In course of time, religion came with its rites invoking the aid of good spirits which were even more powerful than the bad spirits, and thus for the time being tempered the agony of fears. Paul Harris
You may be wondering...what do evil spirits have to to with Christmas? Read more and find out!
Today's post will feature Christmas songs and dances from Bulgaria. These videos will put you in a festive mood.
In Bulgaria, the word for Christmas is Koleda. It is one of the most important holidays on the Eastern Orthodox calendar. Although it is a religious holiday, pagan elements (such as the rituals to drive away evil spirits) co-exist harmoniously with the religious ones.
The first video of a children's group is really cute, with several boys singing and playing on traditional instruments (gadulka, tambura and drum). Their teacher must be so proud :)
More Christmas songs, but the setting here is not in synch with the season, except for the hats on these guys. What I find odd here are the flowery curtains. Where are the Christmas trees and decorations? Maybe they are dreaming of spring in the middle of winter.
In Bulgarian tradition the men do the singing and dancing at Christmastime. Groups of men (Koledari) go from house to house and sing (this takes place in the smaller towns and villages) and the the hosts at each home give them food and drink. In some respects it is like the Puerto Rican parranda, which I wrote about in one of last year's posts (the link to it is at the end of this one).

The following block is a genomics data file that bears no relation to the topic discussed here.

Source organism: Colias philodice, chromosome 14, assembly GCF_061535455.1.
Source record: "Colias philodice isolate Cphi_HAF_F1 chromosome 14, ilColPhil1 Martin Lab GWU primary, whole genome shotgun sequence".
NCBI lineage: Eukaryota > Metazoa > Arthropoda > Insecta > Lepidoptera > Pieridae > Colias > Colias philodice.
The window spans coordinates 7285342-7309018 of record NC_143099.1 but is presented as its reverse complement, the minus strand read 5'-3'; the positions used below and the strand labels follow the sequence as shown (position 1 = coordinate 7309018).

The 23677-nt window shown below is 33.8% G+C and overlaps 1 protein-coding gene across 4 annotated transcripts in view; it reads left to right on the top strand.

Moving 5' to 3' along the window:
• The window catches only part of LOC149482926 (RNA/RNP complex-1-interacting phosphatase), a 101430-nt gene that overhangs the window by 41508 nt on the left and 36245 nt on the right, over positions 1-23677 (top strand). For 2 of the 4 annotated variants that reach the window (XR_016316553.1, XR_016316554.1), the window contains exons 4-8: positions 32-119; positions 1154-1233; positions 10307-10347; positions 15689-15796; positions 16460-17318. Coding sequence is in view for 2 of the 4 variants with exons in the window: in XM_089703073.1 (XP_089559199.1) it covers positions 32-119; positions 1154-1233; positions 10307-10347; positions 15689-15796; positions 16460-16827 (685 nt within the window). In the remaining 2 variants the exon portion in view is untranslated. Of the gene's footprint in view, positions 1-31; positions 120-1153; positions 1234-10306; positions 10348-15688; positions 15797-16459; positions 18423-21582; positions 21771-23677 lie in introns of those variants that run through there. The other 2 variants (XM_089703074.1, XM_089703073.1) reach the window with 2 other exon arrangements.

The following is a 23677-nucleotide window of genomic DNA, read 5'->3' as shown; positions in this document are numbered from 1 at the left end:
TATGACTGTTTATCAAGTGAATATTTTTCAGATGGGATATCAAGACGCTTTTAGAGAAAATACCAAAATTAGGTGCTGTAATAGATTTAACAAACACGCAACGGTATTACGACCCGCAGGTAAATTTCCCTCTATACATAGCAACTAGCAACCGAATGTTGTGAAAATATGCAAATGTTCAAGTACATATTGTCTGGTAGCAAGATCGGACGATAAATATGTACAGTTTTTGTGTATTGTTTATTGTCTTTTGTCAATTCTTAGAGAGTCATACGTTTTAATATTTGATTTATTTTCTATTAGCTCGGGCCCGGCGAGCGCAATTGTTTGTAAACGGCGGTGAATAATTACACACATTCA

Now it's time for some pagan rituals which involve the driving out of evil spirits.
Back in the old days people believed that the sun disappeared around the time of the winter solstice and that scaring the evil spirits would bring it back, which is why the Surva ceremonies were held during the time between the winter solstice and the last day of December. Here are some masked men who intimidate with looks alone. When a bunch of them play the zurna (a double-reed oboe like instrument) and the drums, the noise is loud enough to scare away any evil spirit who dares to get close.
For more on Surva, read: http://www.behance.net/gallery/Bulgarian-Surva/1126125
Cbristmas would not be Christmas without dancing. These Koledari begin with a rachenitsa (national dance of Bulgaria) then go into a buenek (walking dance). I posted something not too long ago about folk ensembles named Dunav, this is another group with the same name.
A big thank you to everyone who stopped by and a Merry Christmas to all!
If you enjoyed this you may also like A Bulgarican Christmas, a cross cultural comparision of Christmas traditions (this includes an old Sesame Street video with Oscar the Grouch!)
Dreaming of Spring in the Middle of Winter (if you like flowers and folklore you will love this one.)
The River of Many Names Part 3: Folk Ensembles Named Dunav (there are lots of them!)
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